talk to editor

I belong to a lot of email loops. Some professional, some for marketing purposes. There are a lot of discussions going on about different aspects of publishing and the book market.

Well, the other day someone was talking about a formatting disagreement an author was having with their editor. (It had to do with POV and I’ll save that discussion for another day.)  Which is what got me talking about the process of editing process in the first place and how I handle it.

But today I wanted to talk about the relationship between the editor and her author. First, let me preface this by saying I’ve had five different editors for my 10 books. I’ve loved them all. Seriously. I’m not being politically correct. I really did. They pushed me and my writing so that when the book released it was the best it could be at that time. (Well, except commas … God love every one of them that they tried to teach me when and when not to use a comma … it’s a lost cause. 😉 )

Don’t forget, writers grow and mature. Writing changes. Our needs change. Not every writer requires the same thing from the editor. Editors must balance and weigh editorial comments and changes between the needs of the manuscript and the skill of the author. Every writer has their own style, their own voice and editing without losing that is a talent I can’t even imagine.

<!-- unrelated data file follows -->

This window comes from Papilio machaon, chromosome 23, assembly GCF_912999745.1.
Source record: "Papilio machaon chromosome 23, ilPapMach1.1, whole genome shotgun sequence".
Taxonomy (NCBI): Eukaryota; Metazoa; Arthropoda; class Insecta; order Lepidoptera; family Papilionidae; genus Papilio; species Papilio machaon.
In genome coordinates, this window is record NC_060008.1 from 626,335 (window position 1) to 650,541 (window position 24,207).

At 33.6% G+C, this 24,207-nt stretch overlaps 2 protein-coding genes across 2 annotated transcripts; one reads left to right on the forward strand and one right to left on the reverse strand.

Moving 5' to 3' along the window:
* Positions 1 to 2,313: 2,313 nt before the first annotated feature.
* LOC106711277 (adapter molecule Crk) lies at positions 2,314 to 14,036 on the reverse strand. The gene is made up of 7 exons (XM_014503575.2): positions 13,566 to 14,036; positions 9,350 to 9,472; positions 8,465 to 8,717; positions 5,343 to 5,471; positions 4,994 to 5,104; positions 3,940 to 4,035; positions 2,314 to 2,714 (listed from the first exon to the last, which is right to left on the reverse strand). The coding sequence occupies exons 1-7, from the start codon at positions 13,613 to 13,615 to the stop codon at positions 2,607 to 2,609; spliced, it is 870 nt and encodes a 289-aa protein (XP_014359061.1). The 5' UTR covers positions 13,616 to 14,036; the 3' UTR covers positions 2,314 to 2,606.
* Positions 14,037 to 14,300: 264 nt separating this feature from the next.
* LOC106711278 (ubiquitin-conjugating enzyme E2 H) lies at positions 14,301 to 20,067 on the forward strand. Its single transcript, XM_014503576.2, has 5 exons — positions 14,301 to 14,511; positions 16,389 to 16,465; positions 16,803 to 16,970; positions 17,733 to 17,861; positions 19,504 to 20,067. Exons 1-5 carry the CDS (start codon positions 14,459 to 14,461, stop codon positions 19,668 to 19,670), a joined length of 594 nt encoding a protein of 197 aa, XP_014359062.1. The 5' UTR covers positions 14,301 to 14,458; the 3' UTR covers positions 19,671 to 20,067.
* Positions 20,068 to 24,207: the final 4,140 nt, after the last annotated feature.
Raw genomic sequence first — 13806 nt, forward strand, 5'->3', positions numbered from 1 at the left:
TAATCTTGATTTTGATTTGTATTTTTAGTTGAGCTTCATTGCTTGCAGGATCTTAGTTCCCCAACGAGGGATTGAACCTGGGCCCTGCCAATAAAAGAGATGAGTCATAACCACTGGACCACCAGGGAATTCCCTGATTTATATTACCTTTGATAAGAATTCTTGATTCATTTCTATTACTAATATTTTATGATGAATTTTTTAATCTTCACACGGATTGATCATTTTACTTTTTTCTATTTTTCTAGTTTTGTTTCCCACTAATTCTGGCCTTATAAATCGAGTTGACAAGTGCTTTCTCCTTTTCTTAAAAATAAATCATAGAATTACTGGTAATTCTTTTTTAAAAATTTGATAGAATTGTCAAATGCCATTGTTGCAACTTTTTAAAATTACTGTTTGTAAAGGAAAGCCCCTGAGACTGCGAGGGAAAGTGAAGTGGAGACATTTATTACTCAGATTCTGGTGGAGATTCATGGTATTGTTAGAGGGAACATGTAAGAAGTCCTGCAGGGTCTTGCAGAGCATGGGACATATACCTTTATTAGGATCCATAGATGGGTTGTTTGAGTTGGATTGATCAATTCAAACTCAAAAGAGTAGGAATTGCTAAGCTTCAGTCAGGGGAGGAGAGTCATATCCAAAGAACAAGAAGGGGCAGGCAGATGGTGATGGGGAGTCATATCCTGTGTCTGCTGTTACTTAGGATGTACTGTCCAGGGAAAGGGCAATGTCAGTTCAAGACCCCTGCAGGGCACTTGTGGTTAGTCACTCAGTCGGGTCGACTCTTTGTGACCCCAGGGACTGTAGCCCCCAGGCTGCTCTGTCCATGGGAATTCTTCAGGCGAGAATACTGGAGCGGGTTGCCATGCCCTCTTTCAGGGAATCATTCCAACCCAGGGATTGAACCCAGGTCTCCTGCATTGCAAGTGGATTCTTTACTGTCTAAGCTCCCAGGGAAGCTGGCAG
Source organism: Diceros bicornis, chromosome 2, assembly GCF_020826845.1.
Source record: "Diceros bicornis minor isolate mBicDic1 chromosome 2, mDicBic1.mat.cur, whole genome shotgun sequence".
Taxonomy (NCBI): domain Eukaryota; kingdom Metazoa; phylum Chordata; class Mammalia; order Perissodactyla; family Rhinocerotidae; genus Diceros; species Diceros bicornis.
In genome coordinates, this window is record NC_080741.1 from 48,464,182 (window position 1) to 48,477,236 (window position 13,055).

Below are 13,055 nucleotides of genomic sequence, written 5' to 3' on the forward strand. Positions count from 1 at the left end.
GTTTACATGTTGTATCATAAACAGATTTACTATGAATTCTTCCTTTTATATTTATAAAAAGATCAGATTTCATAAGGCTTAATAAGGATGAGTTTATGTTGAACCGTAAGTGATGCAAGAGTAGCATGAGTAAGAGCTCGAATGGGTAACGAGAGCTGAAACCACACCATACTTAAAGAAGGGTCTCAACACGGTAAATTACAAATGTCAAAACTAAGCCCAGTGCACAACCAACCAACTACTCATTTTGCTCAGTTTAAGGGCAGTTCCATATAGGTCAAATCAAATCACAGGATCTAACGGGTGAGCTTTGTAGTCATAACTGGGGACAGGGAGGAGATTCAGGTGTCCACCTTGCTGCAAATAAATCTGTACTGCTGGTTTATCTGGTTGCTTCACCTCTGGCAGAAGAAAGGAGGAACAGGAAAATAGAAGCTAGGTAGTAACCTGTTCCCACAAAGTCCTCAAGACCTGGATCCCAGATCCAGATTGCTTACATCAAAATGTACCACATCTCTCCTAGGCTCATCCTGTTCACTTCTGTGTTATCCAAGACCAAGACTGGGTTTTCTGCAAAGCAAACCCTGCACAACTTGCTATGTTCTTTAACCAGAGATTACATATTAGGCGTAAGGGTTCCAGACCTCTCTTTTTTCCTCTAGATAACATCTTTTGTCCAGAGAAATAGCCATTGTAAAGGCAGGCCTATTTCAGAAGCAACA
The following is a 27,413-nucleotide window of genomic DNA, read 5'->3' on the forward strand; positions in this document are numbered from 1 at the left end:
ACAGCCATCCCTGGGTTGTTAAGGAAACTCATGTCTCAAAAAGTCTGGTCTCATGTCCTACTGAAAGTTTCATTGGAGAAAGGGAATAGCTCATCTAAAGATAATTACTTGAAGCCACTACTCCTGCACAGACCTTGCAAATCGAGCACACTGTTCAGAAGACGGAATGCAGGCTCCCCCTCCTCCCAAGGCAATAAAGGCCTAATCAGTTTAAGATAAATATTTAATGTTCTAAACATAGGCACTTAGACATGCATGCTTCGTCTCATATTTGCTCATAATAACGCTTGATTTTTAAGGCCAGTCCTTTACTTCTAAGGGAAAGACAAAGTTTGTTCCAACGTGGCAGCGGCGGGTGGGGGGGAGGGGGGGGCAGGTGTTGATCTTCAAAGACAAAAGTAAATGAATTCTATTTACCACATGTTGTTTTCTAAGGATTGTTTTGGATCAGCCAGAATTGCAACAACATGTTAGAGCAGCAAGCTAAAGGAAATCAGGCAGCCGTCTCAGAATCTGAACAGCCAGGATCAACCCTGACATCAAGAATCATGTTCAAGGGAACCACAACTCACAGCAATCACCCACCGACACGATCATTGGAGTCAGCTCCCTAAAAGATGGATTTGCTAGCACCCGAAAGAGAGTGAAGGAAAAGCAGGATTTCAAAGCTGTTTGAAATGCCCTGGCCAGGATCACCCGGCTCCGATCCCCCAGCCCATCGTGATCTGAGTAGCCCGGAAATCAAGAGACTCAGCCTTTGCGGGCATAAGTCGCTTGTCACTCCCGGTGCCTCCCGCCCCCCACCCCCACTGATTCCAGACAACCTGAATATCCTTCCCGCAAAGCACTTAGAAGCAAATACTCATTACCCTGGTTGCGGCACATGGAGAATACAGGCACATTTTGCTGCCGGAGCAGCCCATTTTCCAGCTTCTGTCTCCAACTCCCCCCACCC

But here’s the thing — and the reason I’m writing this blog. Editors are human. Yep, I said it. They’re not up on the high pedestals of publishing. They’re not conspiring with agents and publishers to make it hard to reach your goal of publication. They’re the step between contract and publishing that gives your book another chance to shine. But once again — it bears repeating — they’re human.

Which means … they have opinions … and tastes … and views. And those opinions, tastes and views may not jive with your idea of how you wanted something to work within your scene. Does it mean they’re always right and you’re always wrong? Absolutely not.

I’m a stickler for honesty. Say what you mean. Mean what you say. Therefore … if I disagree with my editor I tell her. A discussion begins and I give her reasons why I feel the way I do and she in turn explains her side. It doesn’t happen often, but it does happen. I don’t always get to keep things the way I’d like, but at least I feel better knowing why it got changed.

We’ve all heard horror stories of the author who refused to budge and the contract got dropped. I’m not talking about that kind of arguing. I’m talking about a reasonable discussion of artistic points of view. We’re all readers and we all have hot buttons that pull us from a story. Well, so do editors. They have “house styles” they need to confirm to and grammatical rules that need to be followed (go figure *g*). But they also have their personal preferences. Which is where you can actually wince and say “no, I just can’t see my character doing that” or “my scene doesn’t have the right feeling with that change”.

Tell them. Don’t be shy. Because in the end … it’s YOUR story. Disagreeing with your editor isn’t unprofessional, it’s just … human

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